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I am building a RPM measurement unit using 8051 micro controller. I want to measure RPM of AC motor. I have connected proximity sensor to get the pulse for each turn.

I have connected the proximity sensor output to the counter of micro controller. And I am calculating the 1 sec delay using Timer.

For each second I am calculating the RPM = pulse count[counter value] * 60.

Ex: If pulse count = 16, I am getting RPM = 960 r/m If Pulse count = 17, RPM = 1020 r/m.

Here I am getting difference of 60 r/m.

Using the above method, I can't measure RPM of 1000 r/m. Since pulse count * 60 will not be 1000 at any given point of time.

Please advise me how I can measure RPM in precision manner.

Thanks Umesh

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You would have to measure

  • either the duration between the last pulse and the end of your 1-second measurement period (and calculate that into your formula as a fraction of a pulse)
  • or (preferably) the duration between two pulses (ditching the 1-second period and using the inverse of the pulse duration to calculate the pulse frequency).

To implement this, you just need to reverse your current measuring principle: Instead of counting pulses per second, you would count milli- or microseconds1 per pulse.

1: or whatever fraction of a second you can easily obtain from a timer


Additionally, you might want to compute a sliding window average of your measurements to reduce their fluctuation.

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  • \$\begingroup\$ How Can I measure duration between last pulse and end of 1- second period. \$\endgroup\$ – user2507991 May 4 '14 at 8:27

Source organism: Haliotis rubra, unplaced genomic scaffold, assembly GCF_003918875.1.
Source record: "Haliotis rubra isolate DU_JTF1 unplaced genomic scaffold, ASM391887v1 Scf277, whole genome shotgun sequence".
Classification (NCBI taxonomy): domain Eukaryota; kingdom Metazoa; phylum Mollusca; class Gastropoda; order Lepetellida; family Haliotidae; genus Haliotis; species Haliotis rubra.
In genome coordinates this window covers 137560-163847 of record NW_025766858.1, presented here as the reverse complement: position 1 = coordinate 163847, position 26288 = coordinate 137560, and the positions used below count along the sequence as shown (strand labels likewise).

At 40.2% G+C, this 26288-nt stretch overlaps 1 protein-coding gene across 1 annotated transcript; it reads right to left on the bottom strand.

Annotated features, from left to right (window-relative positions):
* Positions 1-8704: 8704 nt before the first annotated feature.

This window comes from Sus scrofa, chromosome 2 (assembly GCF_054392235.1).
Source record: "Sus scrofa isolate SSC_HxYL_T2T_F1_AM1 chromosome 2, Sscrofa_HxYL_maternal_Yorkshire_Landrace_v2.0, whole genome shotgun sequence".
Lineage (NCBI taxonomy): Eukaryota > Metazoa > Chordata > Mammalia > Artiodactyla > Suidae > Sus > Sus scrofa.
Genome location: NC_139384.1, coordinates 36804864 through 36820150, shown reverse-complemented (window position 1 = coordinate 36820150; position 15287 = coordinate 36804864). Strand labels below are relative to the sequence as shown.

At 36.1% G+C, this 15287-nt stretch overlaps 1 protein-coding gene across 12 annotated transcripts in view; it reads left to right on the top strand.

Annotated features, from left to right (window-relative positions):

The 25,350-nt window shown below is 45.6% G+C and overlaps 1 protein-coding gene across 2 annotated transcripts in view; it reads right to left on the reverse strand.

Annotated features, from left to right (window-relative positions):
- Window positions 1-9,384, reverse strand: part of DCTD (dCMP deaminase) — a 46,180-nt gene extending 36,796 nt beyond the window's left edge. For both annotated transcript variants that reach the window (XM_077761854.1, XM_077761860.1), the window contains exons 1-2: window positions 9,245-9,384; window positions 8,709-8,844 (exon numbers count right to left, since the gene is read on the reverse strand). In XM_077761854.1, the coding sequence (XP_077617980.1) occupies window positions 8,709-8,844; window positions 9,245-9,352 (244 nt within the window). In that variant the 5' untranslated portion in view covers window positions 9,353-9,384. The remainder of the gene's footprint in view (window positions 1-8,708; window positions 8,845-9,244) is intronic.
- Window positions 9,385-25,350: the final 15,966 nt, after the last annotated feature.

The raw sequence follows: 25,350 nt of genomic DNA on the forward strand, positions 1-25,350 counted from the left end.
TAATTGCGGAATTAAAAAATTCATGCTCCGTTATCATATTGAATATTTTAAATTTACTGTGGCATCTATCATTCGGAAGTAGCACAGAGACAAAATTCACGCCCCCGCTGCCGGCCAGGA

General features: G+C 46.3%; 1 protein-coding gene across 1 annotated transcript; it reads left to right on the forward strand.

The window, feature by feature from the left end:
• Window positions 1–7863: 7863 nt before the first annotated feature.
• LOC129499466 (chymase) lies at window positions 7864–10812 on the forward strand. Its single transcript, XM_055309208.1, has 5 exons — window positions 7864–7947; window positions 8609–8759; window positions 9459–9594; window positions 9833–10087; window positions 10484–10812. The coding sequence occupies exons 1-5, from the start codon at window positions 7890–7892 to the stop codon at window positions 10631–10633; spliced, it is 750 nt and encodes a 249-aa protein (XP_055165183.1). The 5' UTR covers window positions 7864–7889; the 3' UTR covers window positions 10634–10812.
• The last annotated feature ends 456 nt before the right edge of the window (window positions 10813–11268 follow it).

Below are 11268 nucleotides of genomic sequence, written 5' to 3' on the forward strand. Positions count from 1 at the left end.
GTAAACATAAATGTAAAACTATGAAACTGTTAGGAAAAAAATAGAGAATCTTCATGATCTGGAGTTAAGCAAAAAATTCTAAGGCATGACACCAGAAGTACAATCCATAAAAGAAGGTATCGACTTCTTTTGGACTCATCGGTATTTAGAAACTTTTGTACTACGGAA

• \$\begingroup\$ @user2507991 Either the way I wrote above, or by storing the value of your 1-second timer (for which you're probably using a counter that increments up to a certain value n at a frequency of n Hz) on every pulse and using the last stored value when the second has passed. \$\endgroup\$ – n.st May 4 '14 at 12:30
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    \$\begingroup\$ Of course measuring time between each tick is the best solution. To get more help, read this first tinyurl.com/mpqjy6v \$\endgroup\$ – RawBean May 5 '14 at 6:47
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You could use multiple proximity sensors to get several pulses per rev. If you are using an inductive probe you could use several small pieces of protruding iron on the rotating part that generate several pulses per rev also.

Another way is to use a small gear box to increase the revs seen by the sensor.

These are all non software methods but I'd consider an answer that used software methods first because it costs only your time to develop. I'd be thinking along the lines of using a high speed clock/counter and counting these clocks between consecutive pulses received from the sensor.

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I think measuring the time between pulses and averaging is probably a good solution. But if you want to continue counting pulses per second then you just need to average the measurement over several seconds. For example, at 1000 RPM if you measure counts per second for three consecutive seconds then you might get 17, 16, and 17 counts, which averages out to 1000 RPM.

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